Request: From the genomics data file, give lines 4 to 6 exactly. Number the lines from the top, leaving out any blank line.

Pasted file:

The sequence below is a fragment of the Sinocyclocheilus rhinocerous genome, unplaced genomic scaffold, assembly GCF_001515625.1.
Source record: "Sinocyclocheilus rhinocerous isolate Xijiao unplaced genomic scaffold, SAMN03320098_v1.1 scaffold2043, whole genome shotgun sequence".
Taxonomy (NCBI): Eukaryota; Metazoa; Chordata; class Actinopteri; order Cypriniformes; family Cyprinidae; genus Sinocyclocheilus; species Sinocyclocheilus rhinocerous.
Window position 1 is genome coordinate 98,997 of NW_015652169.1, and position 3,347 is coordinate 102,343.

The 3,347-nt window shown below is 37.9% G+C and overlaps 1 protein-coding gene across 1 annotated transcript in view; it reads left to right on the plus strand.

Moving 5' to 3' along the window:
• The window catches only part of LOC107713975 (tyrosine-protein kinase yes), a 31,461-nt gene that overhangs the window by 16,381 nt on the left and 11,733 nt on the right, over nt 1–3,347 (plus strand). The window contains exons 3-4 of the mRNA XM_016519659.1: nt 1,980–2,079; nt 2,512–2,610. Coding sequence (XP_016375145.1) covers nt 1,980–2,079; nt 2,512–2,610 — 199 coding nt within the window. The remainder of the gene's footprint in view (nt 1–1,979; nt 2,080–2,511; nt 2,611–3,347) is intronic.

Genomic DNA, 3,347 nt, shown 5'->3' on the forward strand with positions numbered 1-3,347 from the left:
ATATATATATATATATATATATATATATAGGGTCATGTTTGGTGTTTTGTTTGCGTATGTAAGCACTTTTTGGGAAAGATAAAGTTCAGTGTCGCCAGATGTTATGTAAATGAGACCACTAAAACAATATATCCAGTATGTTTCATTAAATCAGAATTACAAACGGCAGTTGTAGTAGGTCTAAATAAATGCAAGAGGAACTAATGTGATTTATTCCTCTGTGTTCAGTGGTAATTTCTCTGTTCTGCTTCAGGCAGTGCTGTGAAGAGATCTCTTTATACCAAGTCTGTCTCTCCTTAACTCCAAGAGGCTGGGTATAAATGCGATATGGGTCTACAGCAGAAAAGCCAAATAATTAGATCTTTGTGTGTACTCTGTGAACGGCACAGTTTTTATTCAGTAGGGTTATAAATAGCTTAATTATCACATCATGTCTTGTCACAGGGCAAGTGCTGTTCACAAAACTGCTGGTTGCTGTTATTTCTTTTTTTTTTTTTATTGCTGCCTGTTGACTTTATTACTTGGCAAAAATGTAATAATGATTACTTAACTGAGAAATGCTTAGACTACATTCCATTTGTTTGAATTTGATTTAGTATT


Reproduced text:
Window position 1 is genome coordinate 98,997 of NW_015652169.1, and position 3,347 is coordinate 102,343.

The 3,347-nt window shown below is 37.9% G+C and overlaps 1 protein-coding gene across 1 annotated transcript in view; it reads left to right on the plus strand.

Moving 5' to 3' along the window: